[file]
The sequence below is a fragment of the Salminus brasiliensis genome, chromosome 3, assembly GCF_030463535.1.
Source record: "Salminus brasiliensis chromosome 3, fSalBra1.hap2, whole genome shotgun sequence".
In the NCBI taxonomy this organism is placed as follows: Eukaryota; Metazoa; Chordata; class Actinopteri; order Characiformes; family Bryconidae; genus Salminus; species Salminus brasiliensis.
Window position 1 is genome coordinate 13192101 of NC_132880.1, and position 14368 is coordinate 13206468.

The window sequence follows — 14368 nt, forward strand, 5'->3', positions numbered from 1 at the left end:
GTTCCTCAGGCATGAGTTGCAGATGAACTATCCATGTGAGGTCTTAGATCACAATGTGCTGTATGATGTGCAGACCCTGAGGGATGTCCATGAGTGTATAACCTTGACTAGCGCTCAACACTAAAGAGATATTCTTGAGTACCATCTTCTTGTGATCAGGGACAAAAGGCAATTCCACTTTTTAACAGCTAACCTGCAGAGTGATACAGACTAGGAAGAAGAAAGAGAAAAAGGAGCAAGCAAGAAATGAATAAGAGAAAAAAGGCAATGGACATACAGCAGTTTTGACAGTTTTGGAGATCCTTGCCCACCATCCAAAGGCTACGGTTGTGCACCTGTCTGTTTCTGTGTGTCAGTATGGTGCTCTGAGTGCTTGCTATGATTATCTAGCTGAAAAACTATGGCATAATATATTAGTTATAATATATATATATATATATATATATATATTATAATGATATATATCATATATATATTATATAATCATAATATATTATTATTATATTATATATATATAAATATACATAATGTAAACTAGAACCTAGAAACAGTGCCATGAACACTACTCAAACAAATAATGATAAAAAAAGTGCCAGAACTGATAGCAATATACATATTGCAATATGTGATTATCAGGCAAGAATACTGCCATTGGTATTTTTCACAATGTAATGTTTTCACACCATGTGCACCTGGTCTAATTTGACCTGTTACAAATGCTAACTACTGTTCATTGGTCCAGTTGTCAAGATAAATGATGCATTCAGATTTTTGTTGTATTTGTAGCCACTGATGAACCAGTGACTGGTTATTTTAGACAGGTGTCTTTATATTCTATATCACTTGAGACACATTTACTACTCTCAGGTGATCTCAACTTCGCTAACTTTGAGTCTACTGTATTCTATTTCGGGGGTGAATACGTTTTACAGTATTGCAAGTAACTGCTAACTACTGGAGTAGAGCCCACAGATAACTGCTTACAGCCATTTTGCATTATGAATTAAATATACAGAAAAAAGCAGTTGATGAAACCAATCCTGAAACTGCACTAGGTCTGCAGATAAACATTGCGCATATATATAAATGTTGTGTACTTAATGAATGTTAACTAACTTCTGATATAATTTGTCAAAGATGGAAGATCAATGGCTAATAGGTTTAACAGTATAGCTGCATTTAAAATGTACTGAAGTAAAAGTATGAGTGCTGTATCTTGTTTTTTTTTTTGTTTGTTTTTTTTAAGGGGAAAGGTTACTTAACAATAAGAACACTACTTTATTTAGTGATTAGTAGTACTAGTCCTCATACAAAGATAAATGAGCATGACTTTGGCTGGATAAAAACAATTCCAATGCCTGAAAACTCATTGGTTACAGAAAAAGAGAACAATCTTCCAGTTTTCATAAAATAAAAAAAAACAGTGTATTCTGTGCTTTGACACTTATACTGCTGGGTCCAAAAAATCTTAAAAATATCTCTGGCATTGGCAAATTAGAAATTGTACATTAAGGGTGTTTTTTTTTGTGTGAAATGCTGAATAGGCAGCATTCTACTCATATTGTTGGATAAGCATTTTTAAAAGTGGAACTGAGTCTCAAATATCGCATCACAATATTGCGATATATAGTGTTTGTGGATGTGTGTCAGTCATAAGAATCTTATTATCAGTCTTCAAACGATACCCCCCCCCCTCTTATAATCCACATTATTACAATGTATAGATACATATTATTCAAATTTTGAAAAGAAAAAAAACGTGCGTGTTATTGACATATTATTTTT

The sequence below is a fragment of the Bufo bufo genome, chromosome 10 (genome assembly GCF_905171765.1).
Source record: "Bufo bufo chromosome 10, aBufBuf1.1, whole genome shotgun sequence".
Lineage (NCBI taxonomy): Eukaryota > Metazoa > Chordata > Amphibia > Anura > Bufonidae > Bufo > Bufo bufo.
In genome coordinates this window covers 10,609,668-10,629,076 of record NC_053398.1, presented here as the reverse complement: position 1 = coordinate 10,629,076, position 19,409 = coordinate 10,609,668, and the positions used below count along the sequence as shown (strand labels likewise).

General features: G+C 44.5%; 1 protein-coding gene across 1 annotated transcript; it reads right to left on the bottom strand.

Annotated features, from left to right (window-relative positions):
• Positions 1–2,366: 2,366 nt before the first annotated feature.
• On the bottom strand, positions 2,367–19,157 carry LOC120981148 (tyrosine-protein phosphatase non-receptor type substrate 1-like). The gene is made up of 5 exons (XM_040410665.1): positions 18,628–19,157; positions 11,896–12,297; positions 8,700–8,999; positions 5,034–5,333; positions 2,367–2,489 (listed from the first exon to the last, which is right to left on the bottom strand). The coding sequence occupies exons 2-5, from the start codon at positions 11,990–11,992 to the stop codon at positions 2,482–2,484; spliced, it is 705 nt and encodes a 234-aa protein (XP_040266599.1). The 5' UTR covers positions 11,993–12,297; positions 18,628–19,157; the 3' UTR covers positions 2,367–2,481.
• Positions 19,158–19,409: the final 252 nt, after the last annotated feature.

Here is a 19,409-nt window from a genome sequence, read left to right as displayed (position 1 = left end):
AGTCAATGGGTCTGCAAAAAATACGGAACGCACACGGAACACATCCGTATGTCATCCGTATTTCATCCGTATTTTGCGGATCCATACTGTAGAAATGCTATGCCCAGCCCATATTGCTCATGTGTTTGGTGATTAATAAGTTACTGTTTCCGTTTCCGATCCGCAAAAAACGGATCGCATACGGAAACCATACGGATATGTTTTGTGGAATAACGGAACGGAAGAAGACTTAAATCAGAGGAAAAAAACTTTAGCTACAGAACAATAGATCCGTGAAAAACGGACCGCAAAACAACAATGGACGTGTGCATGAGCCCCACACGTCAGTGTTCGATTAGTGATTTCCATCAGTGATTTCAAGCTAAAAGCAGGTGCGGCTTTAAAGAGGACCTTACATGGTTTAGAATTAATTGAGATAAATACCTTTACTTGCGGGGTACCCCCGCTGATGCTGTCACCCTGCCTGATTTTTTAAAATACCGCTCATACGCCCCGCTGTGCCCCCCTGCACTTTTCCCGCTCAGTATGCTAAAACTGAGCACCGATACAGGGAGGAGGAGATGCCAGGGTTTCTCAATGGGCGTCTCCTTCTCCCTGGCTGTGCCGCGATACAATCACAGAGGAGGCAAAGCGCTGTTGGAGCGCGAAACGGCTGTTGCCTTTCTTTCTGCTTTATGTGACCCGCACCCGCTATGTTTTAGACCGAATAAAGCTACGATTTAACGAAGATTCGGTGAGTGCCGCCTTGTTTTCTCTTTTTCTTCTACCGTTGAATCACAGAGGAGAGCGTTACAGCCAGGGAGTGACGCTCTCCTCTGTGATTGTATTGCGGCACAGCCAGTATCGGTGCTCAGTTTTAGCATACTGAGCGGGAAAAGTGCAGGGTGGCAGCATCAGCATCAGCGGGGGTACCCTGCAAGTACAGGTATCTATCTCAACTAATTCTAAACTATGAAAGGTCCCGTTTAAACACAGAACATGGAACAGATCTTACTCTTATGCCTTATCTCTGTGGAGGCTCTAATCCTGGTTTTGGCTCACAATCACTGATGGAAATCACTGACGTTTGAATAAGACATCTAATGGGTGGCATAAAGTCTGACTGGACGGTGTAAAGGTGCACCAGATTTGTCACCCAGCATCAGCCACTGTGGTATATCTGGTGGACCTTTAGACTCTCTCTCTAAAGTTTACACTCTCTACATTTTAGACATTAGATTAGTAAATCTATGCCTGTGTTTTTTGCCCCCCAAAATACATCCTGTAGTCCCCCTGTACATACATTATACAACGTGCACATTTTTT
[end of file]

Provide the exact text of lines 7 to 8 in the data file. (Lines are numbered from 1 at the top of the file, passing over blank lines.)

The sequence below is a fragment of the Bufo bufo genome, chromosome 10 (genome assembly GCF_905171765.1).
Source record: "Bufo bufo chromosome 10, aBufBuf1.1, whole genome shotgun sequence".